Carolin Mees illustrated the development of the community food movement in New York from the perspective of landscape architecture and urban design, pointing to conflicts that led to changes in shared land use. In New York, there is a great variety of urban agriculture in low-income areas, which emerged during the economic crisis of the 1970s as public land became available due to housing abandonment. In her presentation, Carolin highlighted how this available public land was taken on by communities to produce food, create social bonds and community, and make these areas livable for largely low-income and ethnic minority communities.

The predominantly grassroots and informal community garden activities evolved into formalized neighbourhood groups as communities took on the local government and private actors that sought to erase these green spaces in favour of urban development. The case demonstrates the importance of urban green space for urban citizens, especially for ensuring the right to the city for low-income residents. However, it is a double-edged sword, because as neighbourhoods become more attractive because of green space and low crime, they also become gentrified, pushing out low-income and ethnic minority groups.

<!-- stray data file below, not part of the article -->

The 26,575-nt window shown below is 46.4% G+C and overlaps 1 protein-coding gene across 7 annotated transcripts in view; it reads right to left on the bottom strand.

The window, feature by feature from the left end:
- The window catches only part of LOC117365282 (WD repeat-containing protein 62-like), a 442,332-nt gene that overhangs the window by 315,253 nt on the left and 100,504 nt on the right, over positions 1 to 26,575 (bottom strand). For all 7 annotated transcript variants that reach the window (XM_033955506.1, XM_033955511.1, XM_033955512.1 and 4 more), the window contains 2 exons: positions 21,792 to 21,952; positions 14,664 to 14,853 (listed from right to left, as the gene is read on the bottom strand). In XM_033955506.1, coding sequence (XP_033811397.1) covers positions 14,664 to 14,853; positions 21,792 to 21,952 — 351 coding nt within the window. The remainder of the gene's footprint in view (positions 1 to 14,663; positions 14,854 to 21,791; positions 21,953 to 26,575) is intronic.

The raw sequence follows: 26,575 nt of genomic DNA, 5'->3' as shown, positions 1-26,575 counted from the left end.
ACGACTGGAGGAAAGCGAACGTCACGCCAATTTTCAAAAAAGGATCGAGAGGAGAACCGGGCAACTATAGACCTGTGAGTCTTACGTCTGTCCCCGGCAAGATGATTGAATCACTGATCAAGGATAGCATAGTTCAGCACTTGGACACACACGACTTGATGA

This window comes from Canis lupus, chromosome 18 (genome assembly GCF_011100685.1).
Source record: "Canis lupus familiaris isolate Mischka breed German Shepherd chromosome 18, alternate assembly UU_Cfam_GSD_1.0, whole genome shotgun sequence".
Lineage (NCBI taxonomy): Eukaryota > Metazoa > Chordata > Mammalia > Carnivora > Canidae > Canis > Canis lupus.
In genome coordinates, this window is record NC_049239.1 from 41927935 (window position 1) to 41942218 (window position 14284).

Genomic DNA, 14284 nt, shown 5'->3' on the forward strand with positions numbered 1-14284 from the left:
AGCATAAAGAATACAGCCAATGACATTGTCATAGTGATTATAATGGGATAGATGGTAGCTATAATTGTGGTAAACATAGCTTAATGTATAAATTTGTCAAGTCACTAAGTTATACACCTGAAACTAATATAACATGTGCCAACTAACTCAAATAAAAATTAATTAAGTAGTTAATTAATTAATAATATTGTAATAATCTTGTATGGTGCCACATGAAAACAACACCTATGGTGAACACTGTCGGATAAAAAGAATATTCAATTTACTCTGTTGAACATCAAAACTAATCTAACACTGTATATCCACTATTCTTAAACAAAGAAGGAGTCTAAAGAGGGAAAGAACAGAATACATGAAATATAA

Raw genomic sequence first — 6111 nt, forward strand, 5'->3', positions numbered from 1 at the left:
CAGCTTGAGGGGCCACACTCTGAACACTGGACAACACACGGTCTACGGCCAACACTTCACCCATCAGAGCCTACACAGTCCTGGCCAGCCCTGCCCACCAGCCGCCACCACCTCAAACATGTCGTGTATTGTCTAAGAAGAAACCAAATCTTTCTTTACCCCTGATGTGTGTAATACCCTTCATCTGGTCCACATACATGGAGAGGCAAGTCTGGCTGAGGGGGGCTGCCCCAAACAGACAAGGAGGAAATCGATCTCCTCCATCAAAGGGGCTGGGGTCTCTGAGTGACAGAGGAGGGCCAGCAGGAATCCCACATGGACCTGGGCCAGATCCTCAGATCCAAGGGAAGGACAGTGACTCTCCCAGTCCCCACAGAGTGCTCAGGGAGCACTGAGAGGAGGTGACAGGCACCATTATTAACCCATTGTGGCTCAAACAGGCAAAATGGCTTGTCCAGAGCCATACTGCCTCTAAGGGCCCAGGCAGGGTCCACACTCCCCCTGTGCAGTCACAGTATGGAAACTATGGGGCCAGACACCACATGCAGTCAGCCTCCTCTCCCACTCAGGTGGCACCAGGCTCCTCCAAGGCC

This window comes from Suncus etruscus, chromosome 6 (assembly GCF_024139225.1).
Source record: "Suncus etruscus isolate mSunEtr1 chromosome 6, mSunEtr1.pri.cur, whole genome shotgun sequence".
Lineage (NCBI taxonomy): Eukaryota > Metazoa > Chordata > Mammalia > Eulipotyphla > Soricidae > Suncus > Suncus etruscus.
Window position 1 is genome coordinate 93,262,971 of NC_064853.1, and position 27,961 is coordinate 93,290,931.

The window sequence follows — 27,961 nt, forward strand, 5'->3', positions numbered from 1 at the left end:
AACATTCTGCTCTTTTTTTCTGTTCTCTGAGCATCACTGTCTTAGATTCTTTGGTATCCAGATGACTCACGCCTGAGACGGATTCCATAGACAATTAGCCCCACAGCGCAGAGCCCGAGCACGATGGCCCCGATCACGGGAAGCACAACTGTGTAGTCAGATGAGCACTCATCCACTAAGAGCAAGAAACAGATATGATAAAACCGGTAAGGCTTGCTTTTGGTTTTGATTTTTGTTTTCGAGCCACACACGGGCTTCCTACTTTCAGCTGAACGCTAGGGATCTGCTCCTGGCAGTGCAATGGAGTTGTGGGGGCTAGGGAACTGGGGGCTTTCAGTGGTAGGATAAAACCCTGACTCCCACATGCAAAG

Through protest and community engagement, however, urban garden groups gained the support of the local government under the GreenThumb initiative in 1978, formalizing their right to urban green space in the city. It is a stark example of how community engagement led to changes in the way new urban development was done; instead of removing gardens to build houses, planners built houses around the gardens.

Through her urban design work, Carolin demonstrated how design can be used as a tool to support urban gardening communities. Her architectural firm, Mees Architecture, developed a design for a Criollo (a garden shed), which satisfied the regulatory guidelines of local government but also was culturally appropriate and owned by local communities.  

The Urban Agriculture Machine, a low-cost aquaponics farm for public gardens, is a further example of how design can be used to meet social, economic and environmental needs. Forming part of community-supported agriculture projects, the installation is often situated in food deserts and teaches communities about food security and how to grow fish and vegetables in a sustainable way. Carolin’s participatory approach to design for public spaces demonstrates how design can support community engagement with food production and help create sustainable foodscapes that connect people, place and food.

Urban Agriculture Machine - A low-cost aquaponic farm for public gardens in New York CityFact sheet about Urban Agriculture Machine.

The emergence of the municipality as an urban food actor